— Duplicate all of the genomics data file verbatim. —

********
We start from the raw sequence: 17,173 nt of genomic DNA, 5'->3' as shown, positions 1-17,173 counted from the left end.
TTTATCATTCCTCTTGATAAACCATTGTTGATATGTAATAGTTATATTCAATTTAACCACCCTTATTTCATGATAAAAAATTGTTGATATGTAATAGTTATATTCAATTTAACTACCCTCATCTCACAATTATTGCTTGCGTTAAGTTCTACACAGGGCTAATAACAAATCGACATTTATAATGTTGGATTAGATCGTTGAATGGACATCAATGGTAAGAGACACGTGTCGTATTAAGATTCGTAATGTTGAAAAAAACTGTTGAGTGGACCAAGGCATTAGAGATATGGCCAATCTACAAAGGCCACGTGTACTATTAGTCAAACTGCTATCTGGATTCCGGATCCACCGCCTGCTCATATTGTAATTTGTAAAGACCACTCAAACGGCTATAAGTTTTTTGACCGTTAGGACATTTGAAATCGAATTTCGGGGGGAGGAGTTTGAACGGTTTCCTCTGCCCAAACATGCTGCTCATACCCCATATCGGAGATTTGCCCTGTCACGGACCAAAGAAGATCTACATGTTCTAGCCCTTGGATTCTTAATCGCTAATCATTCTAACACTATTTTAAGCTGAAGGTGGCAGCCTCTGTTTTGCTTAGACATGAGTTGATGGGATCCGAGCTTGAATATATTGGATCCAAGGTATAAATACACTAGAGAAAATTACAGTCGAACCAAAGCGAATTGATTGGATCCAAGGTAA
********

We start from the raw sequence: 17,173 nt of genomic DNA, 5'->3' as shown, positions 1-17,173 counted from the left end.
TTTATCATTCCTCTTGATAAACCATTGTTGATATGTAATAGTTATATTCAATTTAACCACCCTTATTTCATGATAAAAAATTGTTGATATGTAATAGTTATATTCAATTTAACTACCCTCATCTCACAATTATTGCTTGCGTTAAGTTCTACACAGGGCTAATAACAAATCGACATTTATAATGTTGGATTAGATCGTTGAATGGACATCAATGGTAAGAGACACGTGTCGTATTAAGATTCGTAATGTTGAAAAAAACTGTTGAGTGGACCAAGGCATTAGAGATATGGCCAATCTACAAAGGCCACGTGTACTATTAGTCAAACTGCTATCTGGATTCCGGATCCACCGCCTGCTCATATTGTAATTTGTAAAGACCACTCAAACGGCTATAAGTTTTTTGACCGTTAGGACATTTGAAATCGAATTTCGGGGGGAGGAGTTTGAACGGTTTCCTCTGCCCAAACATGCTGCTCATACCCCATATCGGAGATTTGCCCTGTCACGGACCAAAGAAGATCTACATGTTCTAGCCCTTGGATTCTTAATCGCTAATCATTCTAACACTATTTTAAGCTGAAGGTGGCAGCCTCTGTTTTGCTTAGACATGAGTTGATGGGATCCGAGCTTGAATATATTGGATCCAAGGTATAAATACACTAGAGAAAATTACAGTCGAACCAAAGCGAATTGATTGGATCCAAGGTAA